JERUSALEM -- Israel put off its offensive against Palestinian militants in the Gaza Strip and pulled out of a West Bank town Saturday, leaving Palestinian-run territories free of Israeli troops for the first time in six weeks.
Palestinian officials expressed little relief, however, as Israeli tanks and most reservists called up in recent days continued to sit on the border with Gaza.
"Postponed doesn't mean canceled," said Saeb Erekat, a senior official in the Palestinian Authority.
Erekat, a chief negotiator for the Palestinians for years, was looking forward to the arrival of CIA Director George Tenet, who has been deeply involved in trying to bring the sides to a cease-fire. U.S. Secretary of State Colin Powell had said Tenet would probably be here this week although U.S. Embassy officials said an exact date had not yet been set.
Residents in Gaza, home to 1 million Palestinians, have been bracing for an Israeli incursion after a suicide bombing in a suburban Tel Aviv pool hall killed 15 Israelis earlier in the week.
But an Israeli official, who spoke on condition of anonymity, said Saturday that the operation had been postponed. And military sources said some reservists had been sent home.
Israeli newspapers reported that the decision came in response to American pressure. But the Israeli official said Defense Minister Binyamin Ben-Eliezer was concerned that too many details of the operation had been leaked and that Palestinian militants had been given too much time to prepare.
In downtown Tel Aviv, about 50,000 Israelis rallied Saturday night in favor of an Israeli pullout from the West Bank and Gaza Strip. "Leave the territories for Israel's sake," read banners at the biggest peace rally since Palestinian-Israeli violence erupted 19 months ago.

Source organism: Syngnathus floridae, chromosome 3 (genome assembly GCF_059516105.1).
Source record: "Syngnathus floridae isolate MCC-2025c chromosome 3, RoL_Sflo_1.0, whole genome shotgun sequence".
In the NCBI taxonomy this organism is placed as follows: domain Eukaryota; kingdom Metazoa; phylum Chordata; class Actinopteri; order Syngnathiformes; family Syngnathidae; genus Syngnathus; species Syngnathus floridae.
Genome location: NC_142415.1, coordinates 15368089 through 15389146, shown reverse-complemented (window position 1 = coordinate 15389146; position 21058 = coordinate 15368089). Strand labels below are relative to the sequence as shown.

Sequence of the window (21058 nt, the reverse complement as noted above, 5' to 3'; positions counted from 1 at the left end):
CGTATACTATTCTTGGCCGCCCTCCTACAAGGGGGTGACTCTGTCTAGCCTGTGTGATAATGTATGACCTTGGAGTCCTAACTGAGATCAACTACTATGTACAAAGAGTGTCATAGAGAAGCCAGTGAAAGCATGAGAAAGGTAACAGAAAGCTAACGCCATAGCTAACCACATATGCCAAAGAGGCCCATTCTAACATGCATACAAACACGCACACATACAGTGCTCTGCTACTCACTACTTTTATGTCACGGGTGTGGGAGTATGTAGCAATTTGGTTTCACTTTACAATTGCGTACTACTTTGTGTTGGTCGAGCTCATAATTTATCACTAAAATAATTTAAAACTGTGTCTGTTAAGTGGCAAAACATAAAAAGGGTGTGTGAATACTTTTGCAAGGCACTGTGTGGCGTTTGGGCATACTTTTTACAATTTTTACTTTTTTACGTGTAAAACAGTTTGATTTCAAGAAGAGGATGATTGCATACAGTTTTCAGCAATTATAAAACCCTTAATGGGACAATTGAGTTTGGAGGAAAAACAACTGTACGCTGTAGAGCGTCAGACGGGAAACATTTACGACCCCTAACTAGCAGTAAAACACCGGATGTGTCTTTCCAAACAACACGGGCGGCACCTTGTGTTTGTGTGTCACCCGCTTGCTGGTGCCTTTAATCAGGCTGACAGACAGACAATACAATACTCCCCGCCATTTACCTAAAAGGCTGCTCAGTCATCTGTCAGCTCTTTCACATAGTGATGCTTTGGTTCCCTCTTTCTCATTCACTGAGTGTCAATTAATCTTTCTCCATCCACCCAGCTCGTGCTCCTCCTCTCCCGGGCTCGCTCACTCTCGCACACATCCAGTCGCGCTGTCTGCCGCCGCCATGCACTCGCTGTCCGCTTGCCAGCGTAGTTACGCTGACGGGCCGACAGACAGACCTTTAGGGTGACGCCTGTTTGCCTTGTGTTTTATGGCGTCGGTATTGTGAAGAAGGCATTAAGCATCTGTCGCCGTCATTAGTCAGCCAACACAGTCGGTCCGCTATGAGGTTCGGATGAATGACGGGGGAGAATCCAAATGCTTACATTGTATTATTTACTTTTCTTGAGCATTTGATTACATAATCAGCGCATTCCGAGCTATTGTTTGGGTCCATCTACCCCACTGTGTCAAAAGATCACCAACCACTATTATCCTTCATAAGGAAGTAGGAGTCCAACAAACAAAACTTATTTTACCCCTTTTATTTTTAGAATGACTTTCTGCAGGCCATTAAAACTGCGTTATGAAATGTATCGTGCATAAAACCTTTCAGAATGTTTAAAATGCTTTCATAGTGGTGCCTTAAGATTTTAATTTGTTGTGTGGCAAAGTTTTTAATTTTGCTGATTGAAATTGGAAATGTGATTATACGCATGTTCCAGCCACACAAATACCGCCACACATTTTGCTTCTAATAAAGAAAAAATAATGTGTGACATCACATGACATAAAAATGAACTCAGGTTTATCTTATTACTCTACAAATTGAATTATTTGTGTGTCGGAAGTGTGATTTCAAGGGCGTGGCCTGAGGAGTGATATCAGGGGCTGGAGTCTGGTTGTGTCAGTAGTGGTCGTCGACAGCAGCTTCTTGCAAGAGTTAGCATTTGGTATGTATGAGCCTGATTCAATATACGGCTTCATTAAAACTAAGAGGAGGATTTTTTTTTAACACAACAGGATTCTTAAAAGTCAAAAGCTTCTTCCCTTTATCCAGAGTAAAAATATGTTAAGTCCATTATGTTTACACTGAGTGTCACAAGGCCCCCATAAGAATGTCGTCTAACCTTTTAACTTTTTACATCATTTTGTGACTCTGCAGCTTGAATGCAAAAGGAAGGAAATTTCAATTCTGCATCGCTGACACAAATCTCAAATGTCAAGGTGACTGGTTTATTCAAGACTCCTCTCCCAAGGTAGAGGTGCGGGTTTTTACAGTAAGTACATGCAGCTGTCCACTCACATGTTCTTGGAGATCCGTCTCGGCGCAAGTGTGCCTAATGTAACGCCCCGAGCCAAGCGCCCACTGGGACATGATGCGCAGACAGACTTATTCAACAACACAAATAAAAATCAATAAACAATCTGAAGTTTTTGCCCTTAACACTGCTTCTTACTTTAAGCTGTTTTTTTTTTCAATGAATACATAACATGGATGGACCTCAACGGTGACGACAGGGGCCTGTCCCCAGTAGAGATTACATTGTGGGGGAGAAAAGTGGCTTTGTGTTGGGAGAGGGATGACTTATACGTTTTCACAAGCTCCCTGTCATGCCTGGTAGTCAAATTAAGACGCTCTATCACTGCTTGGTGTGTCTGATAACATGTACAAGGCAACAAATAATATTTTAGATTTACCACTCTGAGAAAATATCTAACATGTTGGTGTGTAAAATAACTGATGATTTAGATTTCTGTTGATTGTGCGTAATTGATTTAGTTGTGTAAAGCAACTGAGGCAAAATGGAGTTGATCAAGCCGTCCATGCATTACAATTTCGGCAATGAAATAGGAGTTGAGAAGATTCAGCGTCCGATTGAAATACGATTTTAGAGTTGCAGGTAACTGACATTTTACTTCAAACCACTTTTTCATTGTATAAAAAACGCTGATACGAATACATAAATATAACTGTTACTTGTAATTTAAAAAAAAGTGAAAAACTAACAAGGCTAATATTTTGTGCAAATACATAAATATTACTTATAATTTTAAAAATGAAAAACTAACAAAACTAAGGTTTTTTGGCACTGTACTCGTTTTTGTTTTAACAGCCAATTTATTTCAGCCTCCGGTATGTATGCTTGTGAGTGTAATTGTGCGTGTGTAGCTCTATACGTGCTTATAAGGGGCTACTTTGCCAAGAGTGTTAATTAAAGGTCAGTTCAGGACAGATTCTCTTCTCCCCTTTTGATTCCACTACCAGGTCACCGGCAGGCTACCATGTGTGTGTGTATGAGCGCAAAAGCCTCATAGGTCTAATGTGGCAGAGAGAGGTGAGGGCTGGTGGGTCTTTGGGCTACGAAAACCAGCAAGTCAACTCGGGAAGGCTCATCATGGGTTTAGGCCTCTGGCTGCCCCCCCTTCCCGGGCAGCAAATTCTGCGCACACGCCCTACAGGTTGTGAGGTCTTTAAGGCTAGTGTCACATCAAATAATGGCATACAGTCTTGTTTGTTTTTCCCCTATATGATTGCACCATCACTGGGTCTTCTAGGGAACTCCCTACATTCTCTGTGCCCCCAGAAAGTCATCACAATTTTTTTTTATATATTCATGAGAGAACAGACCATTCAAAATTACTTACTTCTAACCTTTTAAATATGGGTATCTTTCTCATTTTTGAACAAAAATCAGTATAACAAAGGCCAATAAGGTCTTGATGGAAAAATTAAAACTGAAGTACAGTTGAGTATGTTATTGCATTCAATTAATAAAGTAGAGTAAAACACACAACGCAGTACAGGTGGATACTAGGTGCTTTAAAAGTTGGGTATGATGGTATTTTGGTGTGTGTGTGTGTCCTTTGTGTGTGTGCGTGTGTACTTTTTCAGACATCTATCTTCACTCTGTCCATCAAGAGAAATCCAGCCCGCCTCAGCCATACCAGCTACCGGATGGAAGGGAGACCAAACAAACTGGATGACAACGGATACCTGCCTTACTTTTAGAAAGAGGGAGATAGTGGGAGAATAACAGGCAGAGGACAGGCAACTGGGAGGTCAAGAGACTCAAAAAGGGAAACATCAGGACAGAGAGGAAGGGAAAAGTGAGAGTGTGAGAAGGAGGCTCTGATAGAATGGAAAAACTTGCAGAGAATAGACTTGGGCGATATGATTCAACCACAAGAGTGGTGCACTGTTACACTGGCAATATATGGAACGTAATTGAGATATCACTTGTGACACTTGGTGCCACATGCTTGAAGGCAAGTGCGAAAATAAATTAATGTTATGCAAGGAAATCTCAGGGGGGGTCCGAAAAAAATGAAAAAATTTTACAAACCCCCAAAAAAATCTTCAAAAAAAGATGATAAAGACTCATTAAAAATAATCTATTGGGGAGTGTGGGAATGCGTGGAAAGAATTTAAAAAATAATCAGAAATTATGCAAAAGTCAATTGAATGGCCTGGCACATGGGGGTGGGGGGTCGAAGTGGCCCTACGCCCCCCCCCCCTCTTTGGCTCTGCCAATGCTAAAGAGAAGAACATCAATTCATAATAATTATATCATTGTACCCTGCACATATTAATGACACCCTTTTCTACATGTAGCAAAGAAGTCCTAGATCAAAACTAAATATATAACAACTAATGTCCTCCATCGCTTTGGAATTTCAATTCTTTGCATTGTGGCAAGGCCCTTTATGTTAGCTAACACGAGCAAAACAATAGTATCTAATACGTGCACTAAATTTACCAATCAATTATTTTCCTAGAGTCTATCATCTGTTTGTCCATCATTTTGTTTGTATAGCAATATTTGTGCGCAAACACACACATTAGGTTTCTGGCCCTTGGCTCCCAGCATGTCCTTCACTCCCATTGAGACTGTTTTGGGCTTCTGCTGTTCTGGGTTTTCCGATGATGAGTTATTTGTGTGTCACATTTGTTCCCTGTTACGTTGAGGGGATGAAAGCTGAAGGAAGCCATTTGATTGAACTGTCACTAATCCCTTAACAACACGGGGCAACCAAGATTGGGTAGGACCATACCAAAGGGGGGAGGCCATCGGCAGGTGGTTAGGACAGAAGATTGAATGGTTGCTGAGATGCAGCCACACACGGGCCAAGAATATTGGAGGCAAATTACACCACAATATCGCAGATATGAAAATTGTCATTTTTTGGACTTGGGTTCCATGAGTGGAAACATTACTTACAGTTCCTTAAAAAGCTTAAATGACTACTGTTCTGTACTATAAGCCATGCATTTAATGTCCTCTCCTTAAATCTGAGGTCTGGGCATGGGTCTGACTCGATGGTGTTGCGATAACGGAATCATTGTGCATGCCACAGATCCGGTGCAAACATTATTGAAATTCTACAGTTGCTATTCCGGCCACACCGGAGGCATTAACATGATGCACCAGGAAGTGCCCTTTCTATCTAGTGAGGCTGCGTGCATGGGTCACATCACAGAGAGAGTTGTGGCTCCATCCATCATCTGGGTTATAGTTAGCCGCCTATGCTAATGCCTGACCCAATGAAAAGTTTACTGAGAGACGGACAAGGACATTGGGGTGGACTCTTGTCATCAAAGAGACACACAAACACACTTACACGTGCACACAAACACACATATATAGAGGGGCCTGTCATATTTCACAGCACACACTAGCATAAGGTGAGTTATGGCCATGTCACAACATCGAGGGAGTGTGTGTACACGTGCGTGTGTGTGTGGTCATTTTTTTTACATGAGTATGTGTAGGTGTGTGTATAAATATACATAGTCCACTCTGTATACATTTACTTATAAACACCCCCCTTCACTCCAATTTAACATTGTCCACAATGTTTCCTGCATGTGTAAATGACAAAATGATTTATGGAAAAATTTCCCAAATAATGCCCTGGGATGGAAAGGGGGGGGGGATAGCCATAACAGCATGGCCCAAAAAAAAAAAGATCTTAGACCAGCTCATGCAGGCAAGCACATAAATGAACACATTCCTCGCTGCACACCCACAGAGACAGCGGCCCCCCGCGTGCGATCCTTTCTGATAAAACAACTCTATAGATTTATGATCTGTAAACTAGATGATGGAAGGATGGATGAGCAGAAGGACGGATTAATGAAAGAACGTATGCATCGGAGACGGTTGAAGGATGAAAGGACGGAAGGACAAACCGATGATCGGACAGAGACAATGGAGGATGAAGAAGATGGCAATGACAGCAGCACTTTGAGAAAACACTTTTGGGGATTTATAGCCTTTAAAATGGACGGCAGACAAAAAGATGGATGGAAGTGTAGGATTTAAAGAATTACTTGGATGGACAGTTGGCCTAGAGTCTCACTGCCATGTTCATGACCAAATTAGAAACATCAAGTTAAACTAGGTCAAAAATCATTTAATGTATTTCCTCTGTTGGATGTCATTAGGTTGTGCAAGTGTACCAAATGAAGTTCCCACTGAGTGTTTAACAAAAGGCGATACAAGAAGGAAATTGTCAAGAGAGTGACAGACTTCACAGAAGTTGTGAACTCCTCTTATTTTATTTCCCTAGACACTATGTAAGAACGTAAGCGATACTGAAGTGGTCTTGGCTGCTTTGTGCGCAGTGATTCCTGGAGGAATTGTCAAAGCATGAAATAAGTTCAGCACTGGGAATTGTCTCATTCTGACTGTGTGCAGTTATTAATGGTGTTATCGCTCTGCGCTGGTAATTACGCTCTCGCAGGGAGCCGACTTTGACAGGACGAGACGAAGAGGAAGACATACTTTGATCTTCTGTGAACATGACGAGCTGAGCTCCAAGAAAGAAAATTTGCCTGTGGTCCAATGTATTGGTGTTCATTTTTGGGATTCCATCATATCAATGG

In the West Bank, Israeli troops pulled out of the Palestinian town of Tulkarem, after a brief raid there.
The military confirmed that there were no soldiers in Palestinian-run areas for the first time since March 29, when Israel launched its operation to root out Palestinian militants responsible for suicide bombings that have killed scores of Israelis.
"We left all of the cities out of our own free will, and we don't have any intention to go back there and reoccupy them," Israeli Foreign Minister Shimon Peres said Saturday on CNN's "Novak Hunt & Shields."
Asked if American pressure was involved in the decision regarding Gaza, Peres said Israel does not consult Washington on military operations but that the administration had "made a note of cautiousness."
In Bethlehem, clergy held hands at the Church of the Nativity, saying the Lord's Prayer as they reclaimed the shrine after a 39-day standoff between Israeli troops and Palestinian gunmen ended there Friday.
The siege was lifted after 13 militiamen were deported to Cyprus and 26 others were taken to Gaza and set free. Israeli troops then withdrew, freeing residents who had been confined to their homes under curfews since April 2.